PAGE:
# Dimensional analysis

• promise899

#### promise899

Homework Statement
I have a question which has two part described below:

Let the force P to be described by the surface area A between the ice and the buildings. The paramater for ice is comp. str. Y, which has the dimesion of stress. i) Proove the max. force per unit area P/A is independent of A. ii) Ice is a brittle material. That suggest an alternative model, that relevant materia parameter might not be comp stress Y but might instead be fracture toughness K(FL^-3/2). Show that in that case P/A is not independent of A and find how it depends on A?
Relevant Equations
i )pi(1) = P^X1 * A^Y1 * Y^Z1
I tried to use dimensional analysis, there is variable for part i) m= P,A and Y also parameter is used in analysis is n=3(M,L,T). So m-n=0 number of dimensionless analysis group. I am confused at this step however I did this calculation to reach solution:

i) P=MLT-2 (Ice Force) m-n=4-3=1(number of dimensionless group)
γ =ML-2T-2 (Specific Weight) A=L2 (Contact Surface Area)

pi(1) = P^X1 * A^Y1 * Y^Z1

pi(1) =( P/A*Y)

How it shows P/A is not dependent of A? I could skip some points in this question also I stuck at part ii. Thanks for help!

• Delta2

Homework Statement:: I have a question which has two part described below:

Let the force P to be described by the surface area A between the ice and the buildings. The paramater for ice is comp. str. Y, which has the dimesion of stress. i) Proove the max. force per unit area P/A is independent of A. ii) Ice is a brittle material. That suggest an alternative model, that relevant materia parameter might not be comp stress Y but might instead be fracture toughness K(FL^-3/2). Show that in that case P/A is not independent of A and find how it depends on A?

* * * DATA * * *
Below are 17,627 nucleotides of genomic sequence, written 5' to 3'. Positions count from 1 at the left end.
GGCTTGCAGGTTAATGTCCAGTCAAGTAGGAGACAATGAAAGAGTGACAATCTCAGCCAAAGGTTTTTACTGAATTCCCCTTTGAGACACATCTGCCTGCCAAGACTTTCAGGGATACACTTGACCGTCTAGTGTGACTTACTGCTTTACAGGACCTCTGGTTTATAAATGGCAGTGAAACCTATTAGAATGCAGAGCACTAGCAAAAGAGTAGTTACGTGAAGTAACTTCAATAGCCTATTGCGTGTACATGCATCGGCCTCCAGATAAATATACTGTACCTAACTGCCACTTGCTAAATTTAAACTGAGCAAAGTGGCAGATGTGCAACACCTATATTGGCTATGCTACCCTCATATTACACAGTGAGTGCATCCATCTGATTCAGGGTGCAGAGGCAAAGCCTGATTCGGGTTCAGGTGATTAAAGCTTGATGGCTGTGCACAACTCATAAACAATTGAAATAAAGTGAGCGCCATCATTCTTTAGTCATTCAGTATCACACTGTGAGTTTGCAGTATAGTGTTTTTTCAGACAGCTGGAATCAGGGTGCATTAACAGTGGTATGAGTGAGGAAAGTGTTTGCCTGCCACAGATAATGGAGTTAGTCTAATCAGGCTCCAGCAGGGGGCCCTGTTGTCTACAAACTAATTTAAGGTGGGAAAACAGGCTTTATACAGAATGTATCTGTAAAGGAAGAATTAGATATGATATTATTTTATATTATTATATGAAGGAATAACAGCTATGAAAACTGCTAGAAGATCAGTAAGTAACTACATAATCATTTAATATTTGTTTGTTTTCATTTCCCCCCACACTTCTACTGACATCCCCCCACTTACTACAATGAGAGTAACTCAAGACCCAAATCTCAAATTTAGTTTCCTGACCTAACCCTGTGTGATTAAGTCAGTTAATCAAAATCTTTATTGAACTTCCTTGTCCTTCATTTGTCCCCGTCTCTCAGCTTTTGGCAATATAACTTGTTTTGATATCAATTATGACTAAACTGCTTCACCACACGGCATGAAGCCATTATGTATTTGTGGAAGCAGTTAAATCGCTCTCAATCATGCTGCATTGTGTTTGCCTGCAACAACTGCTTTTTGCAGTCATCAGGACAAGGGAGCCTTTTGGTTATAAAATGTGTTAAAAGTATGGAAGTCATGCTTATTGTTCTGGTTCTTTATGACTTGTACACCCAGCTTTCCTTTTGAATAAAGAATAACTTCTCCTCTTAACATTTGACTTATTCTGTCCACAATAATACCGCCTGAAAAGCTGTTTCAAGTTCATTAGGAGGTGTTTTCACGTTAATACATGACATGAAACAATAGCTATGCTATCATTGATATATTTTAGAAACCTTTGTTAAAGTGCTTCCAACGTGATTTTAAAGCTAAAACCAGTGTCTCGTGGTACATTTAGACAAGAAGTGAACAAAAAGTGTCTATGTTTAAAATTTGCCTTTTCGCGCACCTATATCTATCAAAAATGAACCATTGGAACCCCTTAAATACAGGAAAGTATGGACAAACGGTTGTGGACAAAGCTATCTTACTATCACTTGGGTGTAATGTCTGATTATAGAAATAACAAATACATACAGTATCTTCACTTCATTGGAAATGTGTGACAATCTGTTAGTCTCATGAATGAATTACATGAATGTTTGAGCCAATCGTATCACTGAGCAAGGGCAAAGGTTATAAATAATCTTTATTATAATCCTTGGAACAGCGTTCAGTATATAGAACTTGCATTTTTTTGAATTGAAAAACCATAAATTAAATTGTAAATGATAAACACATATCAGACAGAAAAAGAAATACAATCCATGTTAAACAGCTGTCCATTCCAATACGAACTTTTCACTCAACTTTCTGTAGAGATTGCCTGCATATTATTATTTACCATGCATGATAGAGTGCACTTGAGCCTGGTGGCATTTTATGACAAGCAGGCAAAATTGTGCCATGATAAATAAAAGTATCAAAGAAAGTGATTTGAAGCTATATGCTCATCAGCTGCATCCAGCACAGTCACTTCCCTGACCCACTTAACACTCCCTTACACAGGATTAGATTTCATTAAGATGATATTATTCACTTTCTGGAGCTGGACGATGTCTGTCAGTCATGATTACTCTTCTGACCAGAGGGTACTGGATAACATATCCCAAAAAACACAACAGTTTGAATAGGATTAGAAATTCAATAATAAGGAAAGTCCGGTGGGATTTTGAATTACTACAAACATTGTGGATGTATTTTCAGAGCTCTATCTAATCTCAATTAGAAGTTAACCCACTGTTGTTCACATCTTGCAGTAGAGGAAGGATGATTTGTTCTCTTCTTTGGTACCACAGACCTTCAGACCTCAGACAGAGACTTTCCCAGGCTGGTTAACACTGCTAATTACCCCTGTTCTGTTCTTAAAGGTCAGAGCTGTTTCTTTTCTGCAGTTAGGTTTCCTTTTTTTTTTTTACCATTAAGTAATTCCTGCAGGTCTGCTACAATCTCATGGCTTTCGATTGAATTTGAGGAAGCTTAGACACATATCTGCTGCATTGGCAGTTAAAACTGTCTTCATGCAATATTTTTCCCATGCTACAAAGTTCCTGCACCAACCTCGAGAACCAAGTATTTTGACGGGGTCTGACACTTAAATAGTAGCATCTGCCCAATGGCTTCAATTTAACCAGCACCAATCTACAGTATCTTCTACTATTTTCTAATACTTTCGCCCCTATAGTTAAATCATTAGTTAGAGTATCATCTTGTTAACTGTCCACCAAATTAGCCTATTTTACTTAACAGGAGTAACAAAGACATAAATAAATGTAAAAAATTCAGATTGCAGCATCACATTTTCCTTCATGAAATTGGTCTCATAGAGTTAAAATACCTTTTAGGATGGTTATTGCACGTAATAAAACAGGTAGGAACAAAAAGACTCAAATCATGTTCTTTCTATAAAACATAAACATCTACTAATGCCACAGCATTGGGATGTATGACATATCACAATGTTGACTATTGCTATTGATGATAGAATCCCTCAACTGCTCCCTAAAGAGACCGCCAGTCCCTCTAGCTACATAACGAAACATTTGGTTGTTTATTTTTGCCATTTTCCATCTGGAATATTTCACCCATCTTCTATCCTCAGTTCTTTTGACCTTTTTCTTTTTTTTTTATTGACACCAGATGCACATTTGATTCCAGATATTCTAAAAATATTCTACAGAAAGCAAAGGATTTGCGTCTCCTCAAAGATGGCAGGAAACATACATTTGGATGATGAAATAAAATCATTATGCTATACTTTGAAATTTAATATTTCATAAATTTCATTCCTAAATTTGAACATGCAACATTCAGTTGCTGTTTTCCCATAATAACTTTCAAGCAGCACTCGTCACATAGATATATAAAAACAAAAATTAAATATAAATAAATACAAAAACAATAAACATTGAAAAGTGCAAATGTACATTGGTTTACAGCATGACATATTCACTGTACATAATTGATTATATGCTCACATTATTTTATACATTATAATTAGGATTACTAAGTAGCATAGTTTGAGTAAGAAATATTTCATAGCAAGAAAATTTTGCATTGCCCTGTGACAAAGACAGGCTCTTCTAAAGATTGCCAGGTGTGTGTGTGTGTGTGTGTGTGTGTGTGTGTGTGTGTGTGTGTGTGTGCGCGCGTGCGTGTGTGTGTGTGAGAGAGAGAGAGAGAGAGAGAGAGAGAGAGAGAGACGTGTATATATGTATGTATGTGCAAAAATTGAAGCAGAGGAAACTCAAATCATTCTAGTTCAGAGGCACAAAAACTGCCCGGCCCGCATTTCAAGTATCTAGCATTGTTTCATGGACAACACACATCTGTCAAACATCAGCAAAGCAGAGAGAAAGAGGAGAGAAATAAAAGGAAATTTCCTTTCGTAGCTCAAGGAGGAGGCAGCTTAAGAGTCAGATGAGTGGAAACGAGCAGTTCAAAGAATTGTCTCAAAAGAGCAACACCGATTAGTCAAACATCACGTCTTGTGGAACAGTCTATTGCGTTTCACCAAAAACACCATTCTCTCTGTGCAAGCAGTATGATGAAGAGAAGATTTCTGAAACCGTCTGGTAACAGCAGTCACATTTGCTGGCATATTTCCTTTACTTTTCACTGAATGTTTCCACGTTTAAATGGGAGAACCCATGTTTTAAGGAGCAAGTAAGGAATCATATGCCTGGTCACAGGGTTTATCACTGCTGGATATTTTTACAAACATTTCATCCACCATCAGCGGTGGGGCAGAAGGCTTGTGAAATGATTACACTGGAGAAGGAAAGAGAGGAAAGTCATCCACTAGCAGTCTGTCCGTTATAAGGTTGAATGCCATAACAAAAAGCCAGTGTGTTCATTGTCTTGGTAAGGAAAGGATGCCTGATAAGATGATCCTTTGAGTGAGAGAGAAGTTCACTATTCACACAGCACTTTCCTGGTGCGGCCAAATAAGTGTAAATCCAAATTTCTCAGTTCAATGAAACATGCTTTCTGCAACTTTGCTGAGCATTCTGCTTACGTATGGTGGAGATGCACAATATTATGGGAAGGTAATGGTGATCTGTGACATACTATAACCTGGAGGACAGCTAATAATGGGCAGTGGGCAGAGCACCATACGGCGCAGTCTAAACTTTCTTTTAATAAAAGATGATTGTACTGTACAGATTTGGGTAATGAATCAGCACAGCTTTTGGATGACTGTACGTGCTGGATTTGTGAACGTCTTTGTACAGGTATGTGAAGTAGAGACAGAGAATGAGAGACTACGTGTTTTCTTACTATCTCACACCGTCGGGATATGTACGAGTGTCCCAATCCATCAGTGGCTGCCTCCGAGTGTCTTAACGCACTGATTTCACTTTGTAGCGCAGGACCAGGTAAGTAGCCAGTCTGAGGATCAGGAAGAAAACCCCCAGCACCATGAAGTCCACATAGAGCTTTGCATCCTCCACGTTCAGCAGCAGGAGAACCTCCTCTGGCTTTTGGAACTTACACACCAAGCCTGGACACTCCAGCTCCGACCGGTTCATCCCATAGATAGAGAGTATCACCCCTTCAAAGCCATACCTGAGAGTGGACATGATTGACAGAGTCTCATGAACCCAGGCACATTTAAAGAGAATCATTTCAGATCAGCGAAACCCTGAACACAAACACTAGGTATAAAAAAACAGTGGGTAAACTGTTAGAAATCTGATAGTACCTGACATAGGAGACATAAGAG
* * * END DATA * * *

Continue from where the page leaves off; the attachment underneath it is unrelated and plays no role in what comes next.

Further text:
Relevant Equations:: i )pi(1) = P^X1 * A^Y1 * Y^Z1

is n=3(M,L,T). So m-n=0 number of dimensionless analysis group.
This is not correct as T and M are not independent dimensions here (ie, they always appear in the same combination, which is M/T^2). Hence, in this case, n=2.

This is not correct as T and M are not independent dimensions here (ie, they always appear in the same combination, which is M/T^2). Hence, in this case, n=2.
Force equal to P=ML/T^2 so we use M,L,T . In this way I think n=3

Force equal to P=ML/T^2 so we use M,L,T . In this way I think n=3
Again, no - you think wrong. M only appears along with 1/T^2. If you know M appears to the power of k in a dimension you know that T will appear to the power -2k. That it also appears with an L in force is irrelevant. You only have two independent dimensions. This is also clear from the simple fact that you can construct a dimensionless quantity.

OP made an error in the question and will do a new post. Thread now locked.

Thanks
Bill